"Underlying our friendship was the sense, the certain fear, that all around us were better mothers who were groomed, confident and competent. These mothers had resolved all the questions about feeding and sleeping, poop and potty training, preschool and playmates, teething and talking, paper and plastic, that kept us forever unsteady...These were mothers with a method...

     They had birthed not just a child but a fully formed ideology of parenthood. It made things look easy...We imagined legions of these super mothers, and we admired them from a distance. Yet privately we despised them. We had been blindsided by how difficult motherhood was...We were the Other Mothers, whose daily blunders and emotional upheavals qualified us for the charter admission into the Other Mothers Club."

      Oh, I know how she feels!! Yet I always think I'm the only one! 

      The only one that doesn't have it together. That isn't as organized as she'd like to be. That doesn't have the system in place for meal planning and house cleaning and entertaining young children like an event planner on a cruise ship all day long for months on end during the summer. 

       The kids are bored?! Oh no, it's  my fault! I'm not being a good mom!  

      The only one who isn't writing her first book of essays on motherhood at night (like I dream about doing during the day, but find myself lured by those salty treats and television after the wee ones are in bed!), or finding a better way to organize my basement or purging that front closet full of miscellaneous game pieces and last years left over school supplies. Or, doing something else productive like reading classic literature or learning to paint or take better photographs (like I also aspire too, but can't seem to find the energy for!). 

      I'm thankful, in times like these, for books and essays like the one by Miller. Words by other moms to remind me that I'm not the only one. 

     Miller finishes Chapter 1 by saying, 

     "Stuck in stroller traffic, I came to suspect that we were all Other Mothers, or rather, that there was no other kind. A lifetime supply of insufficiency arrives with the stretch marks. Moments of self-assurance in motherhood do occur-- joyful, satisfying, and complete-- but they are just moments. In between are long lonely spells where you feel lost and clueless...These gulfs of incomprehension bring the opportunity for spiritual growth and self-acceptance. It is an unexpected gift and not always recognized. That you recognize your gift is my aspiration with these recollections. These words thus flow from my heart to yours, from one other mother to one other mother or mother-to-be. I know. I understand. Me too." 

     If Miller and I are the only ones, then I'm at least comforted to know that I'm not alone. My guess though, is that some of you out there feel the same way we do sometimes.  It is why I keep finding quiet moments (which are rarer and rarer these days) to post these honest blog posts, to say, as Miller does...that I know and understand. I've been there too. 

     Hopefully some of you reading this are feeling relieved and glad that you're not the only ones either! 

p.s. please forgive my mis-spellings and typos. This was written in a few brief moments and finished while nursing a baby (:

Saturday, August 17

Small: A FiveMinuteFriday Post


     I read a story about an acorn to the girls earlier this week. The story was from a devotional called Thoughts to Make Your Heart Sing by Sally Lloyd Jones (author of The Jesus Storybook Bible, which we love!). 

     The story talked about an acorn being...small. Yet, while it is small, God places the capacity for large things within its little shell. Large things like an entire tree! An entire tree, which produces many more acorns, which fall to the ground and produce many more trees. The summary of the story was that "within this tiny acorn lives an entire forest" all meticulously created by an incredibly creative God.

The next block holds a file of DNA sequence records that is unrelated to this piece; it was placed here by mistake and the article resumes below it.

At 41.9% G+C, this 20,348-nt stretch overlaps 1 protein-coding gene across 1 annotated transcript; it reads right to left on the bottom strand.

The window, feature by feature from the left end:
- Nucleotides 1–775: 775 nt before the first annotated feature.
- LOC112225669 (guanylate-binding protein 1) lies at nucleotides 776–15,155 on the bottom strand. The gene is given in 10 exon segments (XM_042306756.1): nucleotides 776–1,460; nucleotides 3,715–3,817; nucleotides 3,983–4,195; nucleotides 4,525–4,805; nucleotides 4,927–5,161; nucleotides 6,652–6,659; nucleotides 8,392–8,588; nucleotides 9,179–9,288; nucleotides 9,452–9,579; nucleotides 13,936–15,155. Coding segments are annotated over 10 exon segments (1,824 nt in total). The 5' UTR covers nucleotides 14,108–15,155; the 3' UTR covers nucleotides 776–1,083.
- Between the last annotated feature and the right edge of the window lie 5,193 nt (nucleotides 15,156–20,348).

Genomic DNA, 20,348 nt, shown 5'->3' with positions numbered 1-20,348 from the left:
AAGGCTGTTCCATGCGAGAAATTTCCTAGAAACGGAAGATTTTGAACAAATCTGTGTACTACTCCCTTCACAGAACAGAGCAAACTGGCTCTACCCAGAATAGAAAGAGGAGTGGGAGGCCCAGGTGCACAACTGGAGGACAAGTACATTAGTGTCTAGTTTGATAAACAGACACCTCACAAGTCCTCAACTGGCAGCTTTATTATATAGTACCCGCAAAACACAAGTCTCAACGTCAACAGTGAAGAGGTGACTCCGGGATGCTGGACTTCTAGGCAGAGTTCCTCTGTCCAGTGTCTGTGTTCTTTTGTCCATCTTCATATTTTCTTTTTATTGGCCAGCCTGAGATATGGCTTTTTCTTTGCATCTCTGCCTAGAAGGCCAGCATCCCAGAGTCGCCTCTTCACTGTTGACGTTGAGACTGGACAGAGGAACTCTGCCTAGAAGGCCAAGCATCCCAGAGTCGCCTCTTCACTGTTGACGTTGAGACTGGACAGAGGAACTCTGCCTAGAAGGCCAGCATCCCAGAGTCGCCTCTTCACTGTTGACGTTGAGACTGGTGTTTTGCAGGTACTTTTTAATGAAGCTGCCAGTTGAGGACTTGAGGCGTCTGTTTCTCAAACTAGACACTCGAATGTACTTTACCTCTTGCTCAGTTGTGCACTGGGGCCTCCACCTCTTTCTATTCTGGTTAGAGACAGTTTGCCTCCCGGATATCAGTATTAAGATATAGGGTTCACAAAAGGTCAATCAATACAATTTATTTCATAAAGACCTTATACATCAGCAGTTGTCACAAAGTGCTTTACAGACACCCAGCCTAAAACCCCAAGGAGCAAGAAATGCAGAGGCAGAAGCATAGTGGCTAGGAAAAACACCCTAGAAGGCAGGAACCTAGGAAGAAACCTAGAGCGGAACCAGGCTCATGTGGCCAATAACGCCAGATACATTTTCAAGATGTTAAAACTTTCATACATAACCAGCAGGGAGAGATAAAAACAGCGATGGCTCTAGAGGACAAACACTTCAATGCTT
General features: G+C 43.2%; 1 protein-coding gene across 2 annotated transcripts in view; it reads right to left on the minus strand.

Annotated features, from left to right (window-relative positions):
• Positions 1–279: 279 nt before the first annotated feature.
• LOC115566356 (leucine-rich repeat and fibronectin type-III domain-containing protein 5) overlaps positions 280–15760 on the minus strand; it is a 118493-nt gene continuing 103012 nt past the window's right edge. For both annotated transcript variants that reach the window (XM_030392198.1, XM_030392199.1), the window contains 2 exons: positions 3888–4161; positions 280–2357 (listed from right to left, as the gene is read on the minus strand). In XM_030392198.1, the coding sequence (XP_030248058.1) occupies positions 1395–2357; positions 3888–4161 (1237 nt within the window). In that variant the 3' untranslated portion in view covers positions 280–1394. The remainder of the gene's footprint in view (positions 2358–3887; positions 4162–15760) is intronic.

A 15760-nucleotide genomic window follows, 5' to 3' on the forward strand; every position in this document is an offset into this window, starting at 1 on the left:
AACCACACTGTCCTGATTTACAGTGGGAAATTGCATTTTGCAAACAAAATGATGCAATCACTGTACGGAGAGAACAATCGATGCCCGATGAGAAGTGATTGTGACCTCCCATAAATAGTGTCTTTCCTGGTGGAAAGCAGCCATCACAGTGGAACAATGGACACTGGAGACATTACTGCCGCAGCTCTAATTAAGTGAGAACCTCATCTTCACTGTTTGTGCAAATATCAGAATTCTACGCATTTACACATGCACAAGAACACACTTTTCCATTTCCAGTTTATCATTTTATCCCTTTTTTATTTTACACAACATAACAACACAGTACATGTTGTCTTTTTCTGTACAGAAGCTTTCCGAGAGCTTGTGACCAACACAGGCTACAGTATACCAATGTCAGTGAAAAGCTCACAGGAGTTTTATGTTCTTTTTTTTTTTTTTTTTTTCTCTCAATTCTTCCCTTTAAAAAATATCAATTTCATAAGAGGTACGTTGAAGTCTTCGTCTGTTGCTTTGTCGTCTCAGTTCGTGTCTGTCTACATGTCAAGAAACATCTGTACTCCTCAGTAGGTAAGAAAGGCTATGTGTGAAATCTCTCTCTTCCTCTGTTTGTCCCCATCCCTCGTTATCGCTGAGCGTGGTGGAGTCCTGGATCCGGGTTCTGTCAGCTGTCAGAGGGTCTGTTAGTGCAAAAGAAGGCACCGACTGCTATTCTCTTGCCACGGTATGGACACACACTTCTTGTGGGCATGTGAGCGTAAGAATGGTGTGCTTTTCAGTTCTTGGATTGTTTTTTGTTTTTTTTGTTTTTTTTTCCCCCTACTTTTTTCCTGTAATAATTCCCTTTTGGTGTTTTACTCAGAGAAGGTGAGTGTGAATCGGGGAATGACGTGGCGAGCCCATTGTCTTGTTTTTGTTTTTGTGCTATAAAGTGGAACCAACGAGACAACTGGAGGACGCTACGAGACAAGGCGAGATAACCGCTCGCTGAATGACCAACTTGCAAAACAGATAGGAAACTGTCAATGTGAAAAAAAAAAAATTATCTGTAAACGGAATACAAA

The translation is obvious-- within each of us lies an enormous amount of potential, no matter how big or small we may feel. 

     I love this story. I loved sharing it with the girls. I could see a spark in their eyes about how cool it is that an acorn is capable of all of that. I hope they will remember the story the next time we walk through a wooded park and find acorns along our path. 

     Ironically, while I love to share these stories with my small children and hope they will internalize the lessons and live from the truth of them, I find myself often not believing the same things in my life the older or "bigger" I become. 

     Why is it that when we're small we begin to believe we can do big things and then when we become big we doubt our ability to even make small changes or steps in our lives? 

     I've been thinking about this a lot in my writing, my thinking, my spiritual growth, my growth as a mom. I love life, but I think I've allowed myself to fall into a bit of a rut...a rut that comes with an excuse that sounds like this, "I'm tired and have three kids and the house is always a mess...and...did I mention I'm tired?!!" 

     Haha. Do you have that old record playing in your head too?! 

    This week I'm going to think about the acorns that may be lying dormant in my life. Where is there potential for growth? Where can I tap into God's vast resources for increased inspiration, strength, energy and encouragement? 

    What small seed might there be that I can cultivate into a tree to offer growth for years to come? 


*This post was written in connection with Five Minute Fridays...To join in the fun of writing for five minutes each Friday or to learn more check out her blog. 

Monday, August 5

On the Bright Side...

Things are a little nutty around here lately...or maybe it's just me that's nutty and things are normal, but either way...

I probably shouldn't kid myself, we DID just bring a baby home three months ago...somehow I subconsciously convinced myself that that wouldn't really change anything...and that all of my brain cells would stay intact.